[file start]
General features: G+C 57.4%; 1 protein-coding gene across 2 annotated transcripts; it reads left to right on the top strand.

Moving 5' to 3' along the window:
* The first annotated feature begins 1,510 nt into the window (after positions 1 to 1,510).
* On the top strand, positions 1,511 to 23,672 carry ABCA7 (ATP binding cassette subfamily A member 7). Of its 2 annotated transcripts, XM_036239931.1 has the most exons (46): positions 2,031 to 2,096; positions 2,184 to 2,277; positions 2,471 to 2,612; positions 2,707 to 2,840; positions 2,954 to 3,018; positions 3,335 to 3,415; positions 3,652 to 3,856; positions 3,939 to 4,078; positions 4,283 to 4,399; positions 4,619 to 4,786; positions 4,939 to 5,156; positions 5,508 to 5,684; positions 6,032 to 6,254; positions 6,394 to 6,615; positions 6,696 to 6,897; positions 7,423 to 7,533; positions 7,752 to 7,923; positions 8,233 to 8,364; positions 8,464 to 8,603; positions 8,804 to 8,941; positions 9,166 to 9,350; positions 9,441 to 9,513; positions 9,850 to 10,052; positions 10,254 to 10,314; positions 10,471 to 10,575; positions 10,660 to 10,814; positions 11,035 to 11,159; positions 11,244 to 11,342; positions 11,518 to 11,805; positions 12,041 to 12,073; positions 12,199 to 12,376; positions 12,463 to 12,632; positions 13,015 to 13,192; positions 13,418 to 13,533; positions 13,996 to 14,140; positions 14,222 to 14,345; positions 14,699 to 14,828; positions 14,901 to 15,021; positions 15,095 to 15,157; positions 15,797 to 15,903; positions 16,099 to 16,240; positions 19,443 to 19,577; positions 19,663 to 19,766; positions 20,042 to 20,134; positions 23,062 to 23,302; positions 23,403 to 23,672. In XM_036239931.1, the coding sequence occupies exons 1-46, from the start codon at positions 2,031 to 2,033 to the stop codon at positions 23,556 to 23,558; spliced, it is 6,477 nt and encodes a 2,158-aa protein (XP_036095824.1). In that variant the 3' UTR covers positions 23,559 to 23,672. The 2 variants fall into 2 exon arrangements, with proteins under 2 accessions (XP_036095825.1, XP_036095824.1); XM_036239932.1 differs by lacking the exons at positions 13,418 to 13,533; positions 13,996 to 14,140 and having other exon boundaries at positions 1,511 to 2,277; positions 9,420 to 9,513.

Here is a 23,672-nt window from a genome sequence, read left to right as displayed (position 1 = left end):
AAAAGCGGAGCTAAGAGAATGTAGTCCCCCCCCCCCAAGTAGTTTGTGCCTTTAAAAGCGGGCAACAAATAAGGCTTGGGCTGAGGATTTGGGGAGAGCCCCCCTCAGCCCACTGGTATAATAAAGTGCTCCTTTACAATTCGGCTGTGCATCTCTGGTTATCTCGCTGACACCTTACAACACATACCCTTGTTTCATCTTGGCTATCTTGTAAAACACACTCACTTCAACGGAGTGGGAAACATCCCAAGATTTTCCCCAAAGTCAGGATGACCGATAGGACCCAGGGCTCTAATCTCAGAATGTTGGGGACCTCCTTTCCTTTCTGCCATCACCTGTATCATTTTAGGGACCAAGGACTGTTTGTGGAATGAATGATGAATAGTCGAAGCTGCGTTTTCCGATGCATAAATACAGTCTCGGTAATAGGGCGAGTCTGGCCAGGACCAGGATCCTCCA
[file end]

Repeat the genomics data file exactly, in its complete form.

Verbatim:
General features: G+C 57.4%; 1 protein-coding gene across 2 annotated transcripts; it reads left to right on the top strand.

Moving 5' to 3' along the window:
* The first annotated feature begins 1,510 nt into the window (after positions 1 to 1,510).
* On the top strand, positions 1,511 to 23,672 carry ABCA7 (ATP binding cassette subfamily A member 7). Of its 2 annotated transcripts, XM_036239931.1 has the most exons (46): positions 2,031 to 2,096; positions 2,184 to 2,277; positions 2,471 to 2,612; positions 2,707 to 2,840; positions 2,954 to 3,018; positions 3,335 to 3,415; positions 3,652 to 3,856; positions 3,939 to 4,078; positions 4,283 to 4,399; positions 4,619 to 4,786; positions 4,939 to 5,156; positions 5,508 to 5,684; positions 6,032 to 6,254; positions 6,394 to 6,615; positions 6,696 to 6,897; positions 7,423 to 7,533; positions 7,752 to 7,923; positions 8,233 to 8,364; positions 8,464 to 8,603; positions 8,804 to 8,941; positions 9,166 to 9,350; positions 9,441 to 9,513; positions 9,850 to 10,052; positions 10,254 to 10,314; positions 10,471 to 10,575; positions 10,660 to 10,814; positions 11,035 to 11,159; positions 11,244 to 11,342; positions 11,518 to 11,805; positions 12,041 to 12,073; positions 12,199 to 12,376; positions 12,463 to 12,632; positions 13,015 to 13,192; positions 13,418 to 13,533; positions 13,996 to 14,140; positions 14,222 to 14,345; positions 14,699 to 14,828; positions 14,901 to 15,021; positions 15,095 to 15,157; positions 15,797 to 15,903; positions 16,099 to 16,240; positions 19,443 to 19,577; positions 19,663 to 19,766; positions 20,042 to 20,134; positions 23,062 to 23,302; positions 23,403 to 23,672. In XM_036239931.1, the coding sequence occupies exons 1-46, from the start codon at positions 2,031 to 2,033 to the stop codon at positions 23,556 to 23,558; spliced, it is 6,477 nt and encodes a 2,158-aa protein (XP_036095824.1). In that variant the 3' UTR covers positions 23,559 to 23,672. The 2 variants fall into 2 exon arrangements, with proteins under 2 accessions (XP_036095825.1, XP_036095824.1); XM_036239932.1 differs by lacking the exons at positions 13,418 to 13,533; positions 13,996 to 14,140 and having other exon boundaries at positions 1,511 to 2,277; positions 9,420 to 9,513.

Here is a 23,672-nt window from a genome sequence, read left to right as displayed (position 1 = left end):
AAAAGCGGAGCTAAGAGAATGTAGTCCCCCCCCCCCAAGTAGTTTGTGCCTTTAAAAGCGGGCAACAAATAAGGCTTGGGCTGAGGATTTGGGGAGAGCCCCCCTCAGCCCACTGGTATAATAAAGTGCTCCTTTACAATTCGGCTGTGCATCTCTGGTTATCTCGCTGACACCTTACAACACATACCCTTGTTTCATCTTGGCTATCTTGTAAAACACACTCACTTCAACGGAGTGGGAAACATCCCAAGATTTTCCCCAAAGTCAGGATGACCGATAGGACCCAGGGCTCTAATCTCAGAATGTTGGGGACCTCCTTTCCTTTCTGCCATCACCTGTATCATTTTAGGGACCAAGGACTGTTTGTGGAATGAATGATGAATAGTCGAAGCTGCGTTTTCCGATGCATAAATACAGTCTCGGTAATAGGGCGAGTCTGGCCAGGACCAGGATCCTCCA